Christine Long: Interesting. Sounds like an opportunity for more education and communication. George, I have a question more specifically for you in the 401(k) space.

PIMCO's research found that only about 14 percent of women are maxing out their retirement income, versus 26 percent of men. And 57 percent of women report that they rarely think about the funds in their plan and their retirement portfolio in general.

How might you think about approaching that issue and using some of the approaches that perhaps have worked for you with this particular segment?

George Fraser, Managing Director, Retirement Benefits Group: Well I think you hit the nail on the head, Christine. It's about education.

So I think there's a lack of education. There can be more focus on women exclusively in the plans. And advisors have to do their job with this. We need to be in front of folks, plans, men, women, etc. And we need to be spending that time providing the appropriate education and making them aware. There are lots of folks who decide to stay single, etc. And they need to be made aware that these are things that need to take place. So, I think just generally better education across the board is the direction we need to be going in more and more.

Christine Long: Excellent. Well thank you both for your time today.

For more insights and information, visit



Expert Salon: In September 2018, we conducted expert salons in Newport Beach and New York City to capture ideas from thought leaders in women’s perspectives on investing, lifestyle and goals across media, finance and communications.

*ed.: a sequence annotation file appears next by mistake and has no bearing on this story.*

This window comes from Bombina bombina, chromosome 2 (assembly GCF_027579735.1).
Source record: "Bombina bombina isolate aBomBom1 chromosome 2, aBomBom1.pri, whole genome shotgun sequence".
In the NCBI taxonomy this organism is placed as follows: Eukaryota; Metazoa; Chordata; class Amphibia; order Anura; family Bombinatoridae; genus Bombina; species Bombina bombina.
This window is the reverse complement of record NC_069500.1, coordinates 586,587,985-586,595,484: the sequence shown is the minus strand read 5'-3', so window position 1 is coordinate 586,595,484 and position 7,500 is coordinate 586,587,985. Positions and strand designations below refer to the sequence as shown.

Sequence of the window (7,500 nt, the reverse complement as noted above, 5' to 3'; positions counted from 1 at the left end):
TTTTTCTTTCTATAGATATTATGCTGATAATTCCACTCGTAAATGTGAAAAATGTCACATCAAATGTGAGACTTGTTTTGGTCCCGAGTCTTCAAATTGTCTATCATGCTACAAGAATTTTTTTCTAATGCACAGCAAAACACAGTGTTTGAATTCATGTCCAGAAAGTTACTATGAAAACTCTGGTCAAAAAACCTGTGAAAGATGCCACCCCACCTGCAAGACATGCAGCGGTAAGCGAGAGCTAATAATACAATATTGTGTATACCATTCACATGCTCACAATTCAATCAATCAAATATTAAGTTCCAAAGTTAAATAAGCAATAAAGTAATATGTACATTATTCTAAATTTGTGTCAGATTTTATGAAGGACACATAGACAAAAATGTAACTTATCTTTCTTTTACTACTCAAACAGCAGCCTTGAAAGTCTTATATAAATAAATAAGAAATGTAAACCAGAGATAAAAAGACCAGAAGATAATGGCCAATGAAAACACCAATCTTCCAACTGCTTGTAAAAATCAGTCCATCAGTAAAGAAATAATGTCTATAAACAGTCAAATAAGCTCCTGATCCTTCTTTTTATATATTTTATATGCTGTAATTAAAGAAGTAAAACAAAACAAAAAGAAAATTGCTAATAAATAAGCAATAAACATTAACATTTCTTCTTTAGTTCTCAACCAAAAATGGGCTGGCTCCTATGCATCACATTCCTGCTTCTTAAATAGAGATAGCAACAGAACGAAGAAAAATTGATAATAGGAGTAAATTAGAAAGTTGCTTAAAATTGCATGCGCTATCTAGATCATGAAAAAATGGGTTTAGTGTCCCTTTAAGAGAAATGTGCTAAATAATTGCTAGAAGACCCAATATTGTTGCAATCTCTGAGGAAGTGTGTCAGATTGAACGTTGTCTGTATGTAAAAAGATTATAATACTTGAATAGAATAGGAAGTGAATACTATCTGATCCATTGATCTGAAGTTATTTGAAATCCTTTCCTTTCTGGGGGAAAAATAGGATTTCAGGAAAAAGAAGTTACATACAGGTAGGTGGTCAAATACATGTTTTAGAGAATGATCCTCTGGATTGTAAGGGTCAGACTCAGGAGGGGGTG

Financial Decision Maker Survey: This survey was conducted online within the United States by The Harris Poll on behalf of PIMCO from May 3-May 16, 2018, among 1,500 U.S. adults ages 18 and older, including 748 women. All respondents had over $10,000 in investable household assets and at least some financial decision-making responsibility within the household. This online survey is not based on a probability sample and therefore no estimate of theoretical sampling error can be calculated. In March 2018, we also hosted 2 salon sessions to explore issues around women and investing with thought leaders, influencers and experts.

All investments contain risk and may lose value.

The survey results contain the opinions of the respondents and not necessarily those of PIMCO. The data contained within the report may not be related to any PIMCO product or strategy and should not be relied upon for any investment decision.

This material contains the opinions of the manager and such opinions are subject to change without notice. This material has been distributed for informational purposes only and should not be considered as investment advice or a recommendation of any particular security, strategy or investment product. Information contained herein has been obtained from sources believed to be reliable, but not guaranteed.